Recipe: Italian Wedding Soup

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When it comes to soups, I can easily say I have a hands-down favorite: Italian Wedding Soup. My experience of it is neither particularly Italian, nor is it matrimonial, rather it was one of the first real meals my mother fed me when I was a baby. The legend is that I'd slurp it loudly, humming, and the broth would dribble down my neck, soaking the neck of my shirt.

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The recipe was handed down to my mother, and adapted at each stop, from a man named Fran, whose daughter was my first babyhood friend. I don't really remember Fran — he passed away when we were still tiny — but he lives within me every time I make this soup. Now I see fit to serve it to anyone I love — from my own little person, who also slurps, dribbles and hums, to a cozy winter dinner party, where guests often let go of their manners too.

We always called it Italian Escarole Soup because Fran used escarole — a broad-leafed, less bitter form of endive — as the green element, though you can use kale, spinach, chard, collards, even broccoli greens. It's also known as zuppa di scarola or minestra marinata (Italian Wedding Soup) because of the way the ingredients combine, like a happy love. It is simple to prepare, but has enough flourishes — herby meatballs and a last-minute addition of cheesy egg ribbons — to make it special enough for guests.

Italian Wedding Soup

Serves 6 to 8

3/4 pound ground meat (chicken, turkey, pork, beef, veal, or a combination)
1/2 cup dry bread crumbs or panko
3 large eggs
1/2 cup grated Romano cheese, divided
1/2 cup grated Parmesan cheese, divided
1 tablespoon chopped fresh oregano (or 1 teaspoon dried oregano)
1 teaspoon salt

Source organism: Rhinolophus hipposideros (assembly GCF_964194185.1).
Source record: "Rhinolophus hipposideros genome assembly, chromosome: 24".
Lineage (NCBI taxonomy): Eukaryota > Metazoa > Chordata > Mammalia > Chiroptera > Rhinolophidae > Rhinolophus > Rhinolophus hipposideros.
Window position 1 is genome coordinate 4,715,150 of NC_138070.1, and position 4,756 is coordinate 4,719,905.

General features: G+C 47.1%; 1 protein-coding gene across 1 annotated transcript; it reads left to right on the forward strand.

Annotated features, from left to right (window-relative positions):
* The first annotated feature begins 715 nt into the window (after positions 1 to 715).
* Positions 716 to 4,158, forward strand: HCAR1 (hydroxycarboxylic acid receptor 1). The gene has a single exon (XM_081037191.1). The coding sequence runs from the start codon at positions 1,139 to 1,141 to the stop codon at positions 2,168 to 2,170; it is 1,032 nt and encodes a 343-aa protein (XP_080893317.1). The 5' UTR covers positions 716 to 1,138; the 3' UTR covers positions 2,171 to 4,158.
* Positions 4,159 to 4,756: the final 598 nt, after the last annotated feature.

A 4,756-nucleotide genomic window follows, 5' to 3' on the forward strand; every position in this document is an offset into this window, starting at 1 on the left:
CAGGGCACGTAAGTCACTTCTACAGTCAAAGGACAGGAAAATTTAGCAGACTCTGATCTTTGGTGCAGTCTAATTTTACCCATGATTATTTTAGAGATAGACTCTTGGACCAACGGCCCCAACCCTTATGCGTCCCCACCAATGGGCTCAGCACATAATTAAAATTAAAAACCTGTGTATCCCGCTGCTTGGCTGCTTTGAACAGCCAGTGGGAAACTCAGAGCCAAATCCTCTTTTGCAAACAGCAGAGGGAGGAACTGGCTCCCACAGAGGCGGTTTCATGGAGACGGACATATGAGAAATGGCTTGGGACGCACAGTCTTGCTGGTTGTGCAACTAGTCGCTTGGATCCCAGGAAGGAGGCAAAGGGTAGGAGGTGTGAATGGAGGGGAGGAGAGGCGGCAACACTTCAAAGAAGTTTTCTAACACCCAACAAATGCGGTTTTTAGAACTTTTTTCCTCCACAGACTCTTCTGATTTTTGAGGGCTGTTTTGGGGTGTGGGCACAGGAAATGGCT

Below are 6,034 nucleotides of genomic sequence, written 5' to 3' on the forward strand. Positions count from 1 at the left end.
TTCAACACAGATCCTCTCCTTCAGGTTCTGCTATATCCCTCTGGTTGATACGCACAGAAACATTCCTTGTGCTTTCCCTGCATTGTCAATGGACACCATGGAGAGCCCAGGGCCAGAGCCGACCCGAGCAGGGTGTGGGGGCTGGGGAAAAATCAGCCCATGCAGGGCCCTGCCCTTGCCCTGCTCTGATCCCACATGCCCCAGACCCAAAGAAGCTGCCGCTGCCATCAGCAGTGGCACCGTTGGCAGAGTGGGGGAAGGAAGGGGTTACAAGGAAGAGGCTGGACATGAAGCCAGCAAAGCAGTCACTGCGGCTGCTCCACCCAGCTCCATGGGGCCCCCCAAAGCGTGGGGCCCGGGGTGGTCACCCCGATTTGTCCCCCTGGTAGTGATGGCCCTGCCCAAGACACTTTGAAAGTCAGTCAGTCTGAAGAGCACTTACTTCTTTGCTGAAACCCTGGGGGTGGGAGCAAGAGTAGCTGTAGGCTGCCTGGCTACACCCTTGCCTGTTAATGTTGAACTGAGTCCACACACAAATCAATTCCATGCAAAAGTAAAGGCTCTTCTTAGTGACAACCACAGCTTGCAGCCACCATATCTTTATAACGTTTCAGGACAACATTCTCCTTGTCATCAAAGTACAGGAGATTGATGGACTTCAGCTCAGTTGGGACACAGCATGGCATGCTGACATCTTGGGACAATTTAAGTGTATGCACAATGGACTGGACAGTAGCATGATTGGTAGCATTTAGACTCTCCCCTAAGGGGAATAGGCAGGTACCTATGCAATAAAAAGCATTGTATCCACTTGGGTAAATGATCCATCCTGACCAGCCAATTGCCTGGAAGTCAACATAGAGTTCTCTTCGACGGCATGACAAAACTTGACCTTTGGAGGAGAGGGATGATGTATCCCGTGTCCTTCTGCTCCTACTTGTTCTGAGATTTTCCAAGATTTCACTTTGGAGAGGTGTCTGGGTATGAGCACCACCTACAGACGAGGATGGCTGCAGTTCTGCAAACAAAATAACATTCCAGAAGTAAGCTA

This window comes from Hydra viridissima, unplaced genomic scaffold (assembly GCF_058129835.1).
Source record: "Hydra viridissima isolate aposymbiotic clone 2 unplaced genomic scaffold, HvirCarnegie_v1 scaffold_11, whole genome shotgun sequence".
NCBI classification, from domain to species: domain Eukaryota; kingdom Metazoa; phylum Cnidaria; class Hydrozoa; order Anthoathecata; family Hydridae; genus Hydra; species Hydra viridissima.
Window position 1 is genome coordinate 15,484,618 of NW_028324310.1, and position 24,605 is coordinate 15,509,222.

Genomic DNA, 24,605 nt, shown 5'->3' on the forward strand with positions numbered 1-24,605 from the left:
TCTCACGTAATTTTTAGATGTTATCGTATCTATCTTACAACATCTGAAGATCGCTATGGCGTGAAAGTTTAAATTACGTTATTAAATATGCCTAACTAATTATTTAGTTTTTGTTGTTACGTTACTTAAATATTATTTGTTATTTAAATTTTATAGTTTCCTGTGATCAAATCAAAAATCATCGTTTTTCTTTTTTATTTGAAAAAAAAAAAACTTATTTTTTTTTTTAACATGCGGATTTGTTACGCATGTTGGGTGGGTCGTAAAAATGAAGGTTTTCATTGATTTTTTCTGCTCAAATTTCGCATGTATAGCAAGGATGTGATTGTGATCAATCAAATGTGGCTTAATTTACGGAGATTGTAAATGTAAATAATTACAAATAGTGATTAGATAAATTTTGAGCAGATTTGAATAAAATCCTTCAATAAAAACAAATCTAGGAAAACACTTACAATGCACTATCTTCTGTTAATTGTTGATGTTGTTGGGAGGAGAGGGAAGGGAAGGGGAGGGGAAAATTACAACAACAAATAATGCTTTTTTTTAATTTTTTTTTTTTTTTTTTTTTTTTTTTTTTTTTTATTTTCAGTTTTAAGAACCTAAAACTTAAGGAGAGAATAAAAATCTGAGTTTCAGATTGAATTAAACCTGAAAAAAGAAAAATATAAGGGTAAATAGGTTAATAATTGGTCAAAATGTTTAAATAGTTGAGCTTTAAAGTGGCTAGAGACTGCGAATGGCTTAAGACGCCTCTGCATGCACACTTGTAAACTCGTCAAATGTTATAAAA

1/2 teaspoons freshly ground black pepper
3 tablespoons olive oil, divided
1 medium yellow onion, diced
4 cloves garlic, minced
8 cups chicken stock
1 bunch greens (such as escarole) trimmed and torn into bite-sized pieces (about 6 lightly packed cups)
Red pepper flakes, optional
Lemon wedges, optional

Combine the ground meat, bread crumbs, 1 egg, 1/4 cup of each cheese, oregano, salt and pepper in a bowl. Mix thoroughly, then form the mixture into 3/4-inch to 1 1/2-inch balls. You should have 20 to 30 meatballs, depending on how large you form them.

In a large skillet, heat 2 tablespoons olive oil over medium high heat. Add the meatballs in batches and cook, turning, until browned all over, 3 to 5 minutes. (If they are still a bit pink in the middle, don't worry; they will continue to cook in the broth.) Set them aside on paper towels or a paper bag to absorb excess oil.

In a 4- to 6-quart soup pot, heat the remaining 1 tablespoon oil over medium high heat. Add the onion and garlic and sauté until the onions are tender and the garlic is soft, but not browned, about 5 minutes. Add the stock and bring to a boil. Add the greens, reduce the heat to low, cover, and simmer for 10 minutes. Add the meatballs and cook another 5 minutes.

Meanwhile, combine the remaining 2 eggs and remaining cheeses in small bowl and stir with a fork to blend. Slowly pour the egg mixture into the hot soup, stirring constantly. Cover and simmer just until egg bits are set, about 30 seconds. Season to taste with salt and black pepper, maybe even a pinch of red pepper flakes and a squirt of lemon juice. Serve immediately.

Leftovers will keep in a sealed container in the refrigerator for up to 3 days. To re-heat, simmer gently over low heat.

Per serving, based on 6 servings. (% daily value)
Calories
483
Fat
30.3 g (46.5%)
Saturated
10.6 g (53.2%)
Trans
0.7 g
Carbs
22 g (7.3%)
Fiber
1.2 g (4.9%)
Sugars
6.8 g
Protein
29.5 g (58.9%)
Cholesterol
160.7 mg (53.6%)
Sodium
1269 mg (52.9%)

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